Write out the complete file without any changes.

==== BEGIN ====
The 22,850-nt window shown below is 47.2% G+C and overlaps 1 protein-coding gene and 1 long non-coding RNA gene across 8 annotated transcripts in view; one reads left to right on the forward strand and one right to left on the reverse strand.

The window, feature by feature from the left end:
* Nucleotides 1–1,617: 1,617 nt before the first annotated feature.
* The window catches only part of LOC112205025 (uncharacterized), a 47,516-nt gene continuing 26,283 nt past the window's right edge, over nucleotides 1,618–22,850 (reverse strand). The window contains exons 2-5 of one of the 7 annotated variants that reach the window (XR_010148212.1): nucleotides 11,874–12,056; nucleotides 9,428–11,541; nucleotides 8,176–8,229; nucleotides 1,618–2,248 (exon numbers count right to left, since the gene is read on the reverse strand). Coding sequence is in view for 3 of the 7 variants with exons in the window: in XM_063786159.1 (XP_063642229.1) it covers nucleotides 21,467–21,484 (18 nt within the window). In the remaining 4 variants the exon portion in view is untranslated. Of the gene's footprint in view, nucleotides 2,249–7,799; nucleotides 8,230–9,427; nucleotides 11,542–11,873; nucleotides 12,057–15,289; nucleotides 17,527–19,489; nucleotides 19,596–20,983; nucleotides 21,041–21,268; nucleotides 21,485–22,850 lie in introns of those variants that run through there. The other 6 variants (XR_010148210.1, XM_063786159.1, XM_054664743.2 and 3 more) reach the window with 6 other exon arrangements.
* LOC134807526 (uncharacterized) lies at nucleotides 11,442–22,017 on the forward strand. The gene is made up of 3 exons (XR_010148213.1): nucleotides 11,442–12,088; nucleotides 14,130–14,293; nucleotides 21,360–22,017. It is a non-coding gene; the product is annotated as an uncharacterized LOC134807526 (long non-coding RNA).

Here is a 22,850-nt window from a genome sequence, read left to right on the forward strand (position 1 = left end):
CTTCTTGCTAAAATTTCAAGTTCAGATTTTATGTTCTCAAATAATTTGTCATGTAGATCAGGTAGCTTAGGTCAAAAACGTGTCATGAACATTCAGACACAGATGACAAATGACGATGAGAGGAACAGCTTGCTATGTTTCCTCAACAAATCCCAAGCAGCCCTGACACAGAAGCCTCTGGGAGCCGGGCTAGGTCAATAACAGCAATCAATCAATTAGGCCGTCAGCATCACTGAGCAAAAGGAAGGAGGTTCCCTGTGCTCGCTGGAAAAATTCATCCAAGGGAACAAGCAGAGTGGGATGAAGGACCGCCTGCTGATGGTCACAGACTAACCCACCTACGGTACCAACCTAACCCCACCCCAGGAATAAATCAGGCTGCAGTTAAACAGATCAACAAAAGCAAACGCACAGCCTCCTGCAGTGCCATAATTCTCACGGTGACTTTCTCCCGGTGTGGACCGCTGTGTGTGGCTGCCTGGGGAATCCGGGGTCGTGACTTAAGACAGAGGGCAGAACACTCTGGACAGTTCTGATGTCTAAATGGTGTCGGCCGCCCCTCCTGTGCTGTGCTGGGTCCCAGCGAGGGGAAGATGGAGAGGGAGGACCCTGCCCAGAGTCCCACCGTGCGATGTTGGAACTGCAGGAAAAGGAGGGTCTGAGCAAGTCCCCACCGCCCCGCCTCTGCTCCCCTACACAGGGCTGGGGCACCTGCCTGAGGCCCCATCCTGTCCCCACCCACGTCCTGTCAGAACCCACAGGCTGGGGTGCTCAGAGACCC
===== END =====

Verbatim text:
The 22,850-nt window shown below is 47.2% G+C and overlaps 1 protein-coding gene and 1 long non-coding RNA gene across 8 annotated transcripts in view; one reads left to right on the forward strand and one right to left on the reverse strand.

The window, feature by feature from the left end:
* Nucleotides 1–1,617: 1,617 nt before the first annotated feature.
* The window catches only part of LOC112205025 (uncharacterized), a 47,516-nt gene continuing 26,283 nt past the window's right edge, over nucleotides 1,618–22,850 (reverse strand). The window contains exons 2-5 of one of the 7 annotated variants that reach the window (XR_010148212.1): nucleotides 11,874–12,056; nucleotides 9,428–11,541; nucleotides 8,176–8,229; nucleotides 1,618–2,248 (exon numbers count right to left, since the gene is read on the reverse strand). Coding sequence is in view for 3 of the 7 variants with exons in the window: in XM_063786159.1 (XP_063642229.1) it covers nucleotides 21,467–21,484 (18 nt within the window). In the remaining 4 variants the exon portion in view is untranslated. Of the gene's footprint in view, nucleotides 2,249–7,799; nucleotides 8,230–9,427; nucleotides 11,542–11,873; nucleotides 12,057–15,289; nucleotides 17,527–19,489; nucleotides 19,596–20,983; nucleotides 21,041–21,268; nucleotides 21,485–22,850 lie in introns of those variants that run through there. The other 6 variants (XR_010148210.1, XM_063786159.1, XM_054664743.2 and 3 more) reach the window with 6 other exon arrangements.
* LOC134807526 (uncharacterized) lies at nucleotides 11,442–22,017 on the forward strand. The gene is made up of 3 exons (XR_010148213.1): nucleotides 11,442–12,088; nucleotides 14,130–14,293; nucleotides 21,360–22,017. It is a non-coding gene; the product is annotated as an uncharacterized LOC134807526 (long non-coding RNA).

Here is a 22,850-nt window from a genome sequence, read left to right on the forward strand (position 1 = left end):
CTTCTTGCTAAAATTTCAAGTTCAGATTTTATGTTCTCAAATAATTTGTCATGTAGATCAGGTAGCTTAGGTCAAAAACGTGTCATGAACATTCAGACACAGATGACAAATGACGATGAGAGGAACAGCTTGCTATGTTTCCTCAACAAATCCCAAGCAGCCCTGACACAGAAGCCTCTGGGAGCCGGGCTAGGTCAATAACAGCAATCAATCAATTAGGCCGTCAGCATCACTGAGCAAAAGGAAGGAGGTTCCCTGTGCTCGCTGGAAAAATTCATCCAAGGGAACAAGCAGAGTGGGATGAAGGACCGCCTGCTGATGGTCACAGACTAACCCACCTACGGTACCAACCTAACCCCACCCCAGGAATAAATCAGGCTGCAGTTAAACAGATCAACAAAAGCAAACGCACAGCCTCCTGCAGTGCCATAATTCTCACGGTGACTTTCTCCCGGTGTGGACCGCTGTGTGTGGCTGCCTGGGGAATCCGGGGTCGTGACTTAAGACAGAGGGCAGAACACTCTGGACAGTTCTGATGTCTAAATGGTGTCGGCCGCCCCTCCTGTGCTGTGCTGGGTCCCAGCGAGGGGAAGATGGAGAGGGAGGACCCTGCCCAGAGTCCCACCGTGCGATGTTGGAACTGCAGGAAAAGGAGGGTCTGAGCAAGTCCCCACCGCCCCGCCTCTGCTCCCCTACACAGGGCTGGGGCACCTGCCTGAGGCCCCATCCTGTCCCCACCCACGTCCTGTCAGAACCCACAGGCTGGGGTGCTCAGAGACCC